“We introduce scientific activities to kids, and we put on lots of fun events on campus... One of our biggest and most impactful events is Shadow Day, in which we take incoming students with our same major around campus and to our classes for the day,” she said. “It really helps the incoming students get a good feel for what an everyday Embry-Riddle experience is like.” 

Additionally, Patterson serves as the president of The International Forensic Society, Chapter Beta Eta, in which she works to fulfill the mission that’s dedicated to supporting academic achievement, promoting community understanding and advancing the field of forensic science. 

“The International Forensic Honor Society, Chapter Beta Eta, is newer to the Prescott Campus but is beginning to flourish! During meetings, we engage in fun forensic activities, like solving a crime involving all aspects of the forensic field, including forensic biology, forensic psychology and forensic accounting,” she explained. “We also organize fundraisers on campus by raising money for different charities... During National Native American Heritage Month, we held a fundraiser to help Native Hope, in which they raise money to find and identify murdered and missing indigenous women.”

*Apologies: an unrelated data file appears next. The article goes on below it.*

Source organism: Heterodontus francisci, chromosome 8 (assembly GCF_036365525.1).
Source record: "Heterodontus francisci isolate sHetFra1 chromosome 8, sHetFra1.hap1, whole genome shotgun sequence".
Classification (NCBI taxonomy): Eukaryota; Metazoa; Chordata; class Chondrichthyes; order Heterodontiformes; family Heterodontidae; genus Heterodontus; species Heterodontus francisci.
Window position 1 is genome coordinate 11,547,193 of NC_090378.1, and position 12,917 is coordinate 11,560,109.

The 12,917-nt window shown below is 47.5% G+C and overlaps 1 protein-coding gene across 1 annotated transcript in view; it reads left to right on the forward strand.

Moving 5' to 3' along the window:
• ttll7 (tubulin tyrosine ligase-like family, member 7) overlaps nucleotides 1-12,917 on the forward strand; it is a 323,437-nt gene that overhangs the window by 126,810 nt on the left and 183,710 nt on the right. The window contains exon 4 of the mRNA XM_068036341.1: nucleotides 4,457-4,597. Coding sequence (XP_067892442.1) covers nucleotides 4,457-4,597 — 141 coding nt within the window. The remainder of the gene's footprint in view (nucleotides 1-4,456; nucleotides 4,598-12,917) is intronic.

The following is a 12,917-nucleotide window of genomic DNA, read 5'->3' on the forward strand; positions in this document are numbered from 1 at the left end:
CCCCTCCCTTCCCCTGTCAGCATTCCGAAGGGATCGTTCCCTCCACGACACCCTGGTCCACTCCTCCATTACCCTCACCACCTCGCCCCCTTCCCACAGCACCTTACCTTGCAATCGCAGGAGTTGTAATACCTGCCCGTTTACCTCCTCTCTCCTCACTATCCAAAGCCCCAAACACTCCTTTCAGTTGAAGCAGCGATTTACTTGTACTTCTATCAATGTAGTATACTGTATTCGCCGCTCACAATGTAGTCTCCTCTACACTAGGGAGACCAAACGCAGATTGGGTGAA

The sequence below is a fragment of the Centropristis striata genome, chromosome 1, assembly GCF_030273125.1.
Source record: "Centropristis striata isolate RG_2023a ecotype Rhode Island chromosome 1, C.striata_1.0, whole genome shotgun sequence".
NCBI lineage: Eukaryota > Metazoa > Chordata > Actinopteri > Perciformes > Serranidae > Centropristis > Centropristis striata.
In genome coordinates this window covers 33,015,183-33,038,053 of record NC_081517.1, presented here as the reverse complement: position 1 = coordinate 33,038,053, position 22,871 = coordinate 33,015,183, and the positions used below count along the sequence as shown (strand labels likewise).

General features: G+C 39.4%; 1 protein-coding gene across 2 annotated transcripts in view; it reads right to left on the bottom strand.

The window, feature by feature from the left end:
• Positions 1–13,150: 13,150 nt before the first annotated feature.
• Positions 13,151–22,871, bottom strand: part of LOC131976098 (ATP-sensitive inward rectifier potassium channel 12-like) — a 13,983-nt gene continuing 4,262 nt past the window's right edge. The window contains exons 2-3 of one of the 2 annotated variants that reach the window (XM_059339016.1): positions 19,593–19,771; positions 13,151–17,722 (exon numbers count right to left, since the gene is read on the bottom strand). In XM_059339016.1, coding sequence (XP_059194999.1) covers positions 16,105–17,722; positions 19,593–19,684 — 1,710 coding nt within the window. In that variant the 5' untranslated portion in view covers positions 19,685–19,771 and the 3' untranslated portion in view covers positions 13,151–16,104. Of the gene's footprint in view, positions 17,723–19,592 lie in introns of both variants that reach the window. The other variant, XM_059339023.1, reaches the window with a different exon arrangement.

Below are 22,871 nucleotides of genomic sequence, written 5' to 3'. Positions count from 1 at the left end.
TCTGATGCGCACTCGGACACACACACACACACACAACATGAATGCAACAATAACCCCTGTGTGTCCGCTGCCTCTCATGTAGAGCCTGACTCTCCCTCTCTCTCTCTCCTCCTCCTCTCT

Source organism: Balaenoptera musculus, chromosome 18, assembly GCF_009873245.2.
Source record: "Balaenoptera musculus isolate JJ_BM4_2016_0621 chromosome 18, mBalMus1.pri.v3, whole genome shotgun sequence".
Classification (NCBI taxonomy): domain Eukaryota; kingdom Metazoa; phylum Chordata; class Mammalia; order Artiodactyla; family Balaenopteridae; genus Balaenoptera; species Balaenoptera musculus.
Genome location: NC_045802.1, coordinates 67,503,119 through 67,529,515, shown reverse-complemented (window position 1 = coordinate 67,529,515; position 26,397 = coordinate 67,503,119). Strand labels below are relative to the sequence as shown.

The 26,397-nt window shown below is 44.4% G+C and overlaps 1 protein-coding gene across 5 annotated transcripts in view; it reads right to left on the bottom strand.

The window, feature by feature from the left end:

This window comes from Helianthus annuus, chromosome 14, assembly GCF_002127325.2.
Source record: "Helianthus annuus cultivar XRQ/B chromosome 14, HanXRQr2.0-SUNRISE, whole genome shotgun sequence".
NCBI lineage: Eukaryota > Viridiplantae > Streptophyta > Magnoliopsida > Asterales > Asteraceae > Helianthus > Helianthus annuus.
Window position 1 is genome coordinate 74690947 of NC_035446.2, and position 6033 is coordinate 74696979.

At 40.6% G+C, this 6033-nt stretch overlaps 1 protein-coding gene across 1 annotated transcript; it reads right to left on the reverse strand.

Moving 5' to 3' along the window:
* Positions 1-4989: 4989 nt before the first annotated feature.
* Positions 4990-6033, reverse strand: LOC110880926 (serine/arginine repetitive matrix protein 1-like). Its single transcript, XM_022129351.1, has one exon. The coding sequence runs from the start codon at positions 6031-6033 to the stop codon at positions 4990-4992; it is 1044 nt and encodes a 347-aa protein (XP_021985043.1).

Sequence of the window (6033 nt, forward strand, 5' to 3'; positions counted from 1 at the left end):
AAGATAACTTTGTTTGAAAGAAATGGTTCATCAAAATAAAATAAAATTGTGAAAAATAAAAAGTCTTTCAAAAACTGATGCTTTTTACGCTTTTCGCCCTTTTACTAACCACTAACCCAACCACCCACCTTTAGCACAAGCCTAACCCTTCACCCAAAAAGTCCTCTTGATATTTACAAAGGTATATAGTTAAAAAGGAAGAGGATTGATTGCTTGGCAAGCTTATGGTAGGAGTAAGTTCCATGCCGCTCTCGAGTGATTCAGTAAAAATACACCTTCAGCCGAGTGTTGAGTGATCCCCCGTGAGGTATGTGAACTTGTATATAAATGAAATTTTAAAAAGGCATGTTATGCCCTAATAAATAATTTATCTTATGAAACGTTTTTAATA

Patterson’s dedication to on-campus involvement continues to grow her passion for the forensic field while opening doors to new industry opportunities.  

She shared, “This February, I will be joining the other officers of the International Forensic Honors Society at the American Academy of Forensic Science Conference in Denver, Colorado. Forensic scientists from all over the country will be attending, giving speeches and recruiting interns... It’s such a great opportunity that I’m looking forward to.” 

Inspiration and Motivation 

When asked about what advice she gives to new and current students trying to find their way at Embry-Riddle, Patterson has some insight to offer.  

“Do not compare yourself or your journey to anyone else’s... Comparison can really hold people back from reaching their full potential, so acknowledge what you need to succeed academically and do just that!” 

As for her motivation to continue her journey in the industry, Patterson spoke about wanting to make a lasting impact in the forensic community and beyond. 

“I want to be just one more woman of color represented in the industry... I’m able to represent my community and show that anything is possible when you put your mind to it. I also want to contribute to solving cold cases and find new ways of identifying skeletal remains. It seems that forensic anthropologists have kept to their same ways of identification for many years, and I’m hoping to change that.”